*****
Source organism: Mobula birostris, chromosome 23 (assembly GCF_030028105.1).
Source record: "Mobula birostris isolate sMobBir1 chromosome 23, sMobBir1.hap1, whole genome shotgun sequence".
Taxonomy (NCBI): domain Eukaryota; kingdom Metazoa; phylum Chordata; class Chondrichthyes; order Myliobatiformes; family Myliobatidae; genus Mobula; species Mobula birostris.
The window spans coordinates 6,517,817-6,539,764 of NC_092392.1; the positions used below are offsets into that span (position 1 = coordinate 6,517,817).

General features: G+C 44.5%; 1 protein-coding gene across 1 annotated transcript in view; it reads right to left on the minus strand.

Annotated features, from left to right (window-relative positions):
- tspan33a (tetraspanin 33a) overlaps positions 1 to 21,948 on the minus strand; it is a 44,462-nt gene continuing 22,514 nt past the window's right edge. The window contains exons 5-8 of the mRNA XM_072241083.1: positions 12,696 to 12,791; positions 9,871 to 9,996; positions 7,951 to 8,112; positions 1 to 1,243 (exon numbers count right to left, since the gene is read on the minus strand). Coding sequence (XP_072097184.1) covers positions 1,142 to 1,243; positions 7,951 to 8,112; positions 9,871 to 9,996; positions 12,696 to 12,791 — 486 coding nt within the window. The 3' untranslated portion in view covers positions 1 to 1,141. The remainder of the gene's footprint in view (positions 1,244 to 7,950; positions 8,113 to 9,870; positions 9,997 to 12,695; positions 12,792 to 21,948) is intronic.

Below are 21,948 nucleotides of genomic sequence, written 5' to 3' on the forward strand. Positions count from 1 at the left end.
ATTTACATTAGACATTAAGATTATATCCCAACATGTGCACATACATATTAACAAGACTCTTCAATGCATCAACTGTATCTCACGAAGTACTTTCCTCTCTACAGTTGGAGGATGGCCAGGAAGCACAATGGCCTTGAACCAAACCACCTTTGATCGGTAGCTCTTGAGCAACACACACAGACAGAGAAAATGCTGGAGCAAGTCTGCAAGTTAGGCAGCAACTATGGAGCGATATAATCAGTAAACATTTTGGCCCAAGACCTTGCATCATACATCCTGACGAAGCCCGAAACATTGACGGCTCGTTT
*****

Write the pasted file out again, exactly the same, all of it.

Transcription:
Source organism: Mobula birostris, chromosome 23 (assembly GCF_030028105.1).
Source record: "Mobula birostris isolate sMobBir1 chromosome 23, sMobBir1.hap1, whole genome shotgun sequence".
Taxonomy (NCBI): domain Eukaryota; kingdom Metazoa; phylum Chordata; class Chondrichthyes; order Myliobatiformes; family Myliobatidae; genus Mobula; species Mobula birostris.
The window spans coordinates 6,517,817-6,539,764 of NC_092392.1; the positions used below are offsets into that span (position 1 = coordinate 6,517,817).

General features: G+C 44.5%; 1 protein-coding gene across 1 annotated transcript in view; it reads right to left on the minus strand.

Annotated features, from left to right (window-relative positions):
- tspan33a (tetraspanin 33a) overlaps positions 1 to 21,948 on the minus strand; it is a 44,462-nt gene continuing 22,514 nt past the window's right edge. The window contains exons 5-8 of the mRNA XM_072241083.1: positions 12,696 to 12,791; positions 9,871 to 9,996; positions 7,951 to 8,112; positions 1 to 1,243 (exon numbers count right to left, since the gene is read on the minus strand). Coding sequence (XP_072097184.1) covers positions 1,142 to 1,243; positions 7,951 to 8,112; positions 9,871 to 9,996; positions 12,696 to 12,791 — 486 coding nt within the window. The 3' untranslated portion in view covers positions 1 to 1,141. The remainder of the gene's footprint in view (positions 1,244 to 7,950; positions 8,113 to 9,870; positions 9,997 to 12,695; positions 12,792 to 21,948) is intronic.

Below are 21,948 nucleotides of genomic sequence, written 5' to 3' on the forward strand. Positions count from 1 at the left end.
ATTTACATTAGACATTAAGATTATATCCCAACATGTGCACATACATATTAACAAGACTCTTCAATGCATCAACTGTATCTCACGAAGTACTTTCCTCTCTACAGTTGGAGGATGGCCAGGAAGCACAATGGCCTTGAACCAAACCACCTTTGATCGGTAGCTCTTGAGCAACACACACAGACAGAGAAAATGCTGGAGCAAGTCTGCAAGTTAGGCAGCAACTATGGAGCGATATAATCAGTAAACATTTTGGCCCAAGACCTTGCATCATACATCCTGACGAAGCCCGAAACATTGACGGCTCGTTT